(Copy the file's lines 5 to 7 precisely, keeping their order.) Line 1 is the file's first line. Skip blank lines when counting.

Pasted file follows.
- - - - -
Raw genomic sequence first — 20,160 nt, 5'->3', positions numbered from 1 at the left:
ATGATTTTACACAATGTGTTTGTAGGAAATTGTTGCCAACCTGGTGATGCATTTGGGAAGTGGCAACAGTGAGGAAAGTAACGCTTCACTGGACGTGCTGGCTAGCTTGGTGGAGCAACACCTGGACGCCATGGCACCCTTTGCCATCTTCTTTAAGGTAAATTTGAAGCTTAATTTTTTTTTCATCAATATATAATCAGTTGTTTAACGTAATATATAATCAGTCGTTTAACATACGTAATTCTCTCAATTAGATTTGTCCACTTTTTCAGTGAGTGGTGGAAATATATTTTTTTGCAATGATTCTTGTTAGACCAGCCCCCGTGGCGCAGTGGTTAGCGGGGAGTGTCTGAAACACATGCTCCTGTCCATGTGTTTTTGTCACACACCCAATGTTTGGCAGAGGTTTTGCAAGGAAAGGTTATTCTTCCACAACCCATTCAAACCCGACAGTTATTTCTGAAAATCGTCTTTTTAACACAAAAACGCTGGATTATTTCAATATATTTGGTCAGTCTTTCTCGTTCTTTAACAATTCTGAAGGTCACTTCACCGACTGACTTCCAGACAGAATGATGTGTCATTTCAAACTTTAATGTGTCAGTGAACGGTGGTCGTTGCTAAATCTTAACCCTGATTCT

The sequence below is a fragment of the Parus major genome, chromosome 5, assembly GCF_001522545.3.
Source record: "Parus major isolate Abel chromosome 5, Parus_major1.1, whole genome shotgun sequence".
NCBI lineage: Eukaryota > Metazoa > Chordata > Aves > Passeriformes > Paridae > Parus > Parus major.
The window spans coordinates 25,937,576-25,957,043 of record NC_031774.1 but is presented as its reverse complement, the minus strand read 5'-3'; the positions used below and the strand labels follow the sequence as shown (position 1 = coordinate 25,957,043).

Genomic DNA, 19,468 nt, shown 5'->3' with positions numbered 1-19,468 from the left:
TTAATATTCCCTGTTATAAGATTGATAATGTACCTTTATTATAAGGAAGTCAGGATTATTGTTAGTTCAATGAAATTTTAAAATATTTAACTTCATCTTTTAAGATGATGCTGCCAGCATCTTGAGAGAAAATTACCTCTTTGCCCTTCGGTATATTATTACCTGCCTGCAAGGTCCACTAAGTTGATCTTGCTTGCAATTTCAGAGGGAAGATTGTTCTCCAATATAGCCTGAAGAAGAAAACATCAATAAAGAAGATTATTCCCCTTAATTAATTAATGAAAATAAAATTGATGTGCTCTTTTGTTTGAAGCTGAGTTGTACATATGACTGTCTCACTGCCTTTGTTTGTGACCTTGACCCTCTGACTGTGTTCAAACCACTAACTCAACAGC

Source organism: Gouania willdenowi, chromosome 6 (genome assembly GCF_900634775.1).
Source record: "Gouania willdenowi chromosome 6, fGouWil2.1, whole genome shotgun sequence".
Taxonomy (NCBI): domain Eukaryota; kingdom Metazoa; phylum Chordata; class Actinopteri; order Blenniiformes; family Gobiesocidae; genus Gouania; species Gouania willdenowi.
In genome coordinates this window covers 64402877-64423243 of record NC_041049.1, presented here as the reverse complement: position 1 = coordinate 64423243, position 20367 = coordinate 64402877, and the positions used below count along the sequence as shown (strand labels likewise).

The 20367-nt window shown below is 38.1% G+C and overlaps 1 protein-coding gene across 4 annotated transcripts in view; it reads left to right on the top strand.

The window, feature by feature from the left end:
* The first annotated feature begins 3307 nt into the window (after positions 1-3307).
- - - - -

NCBI lineage: Eukaryota > Metazoa > Chordata > Aves > Passeriformes > Paridae > Parus > Parus major.
The window spans coordinates 25,937,576-25,957,043 of record NC_031774.1 but is presented as its reverse complement, the minus strand read 5'-3'; the positions used below and the strand labels follow the sequence as shown (position 1 = coordinate 25,957,043).

Genomic DNA, 19,468 nt, shown 5'->3' with positions numbered 1-19,468 from the left: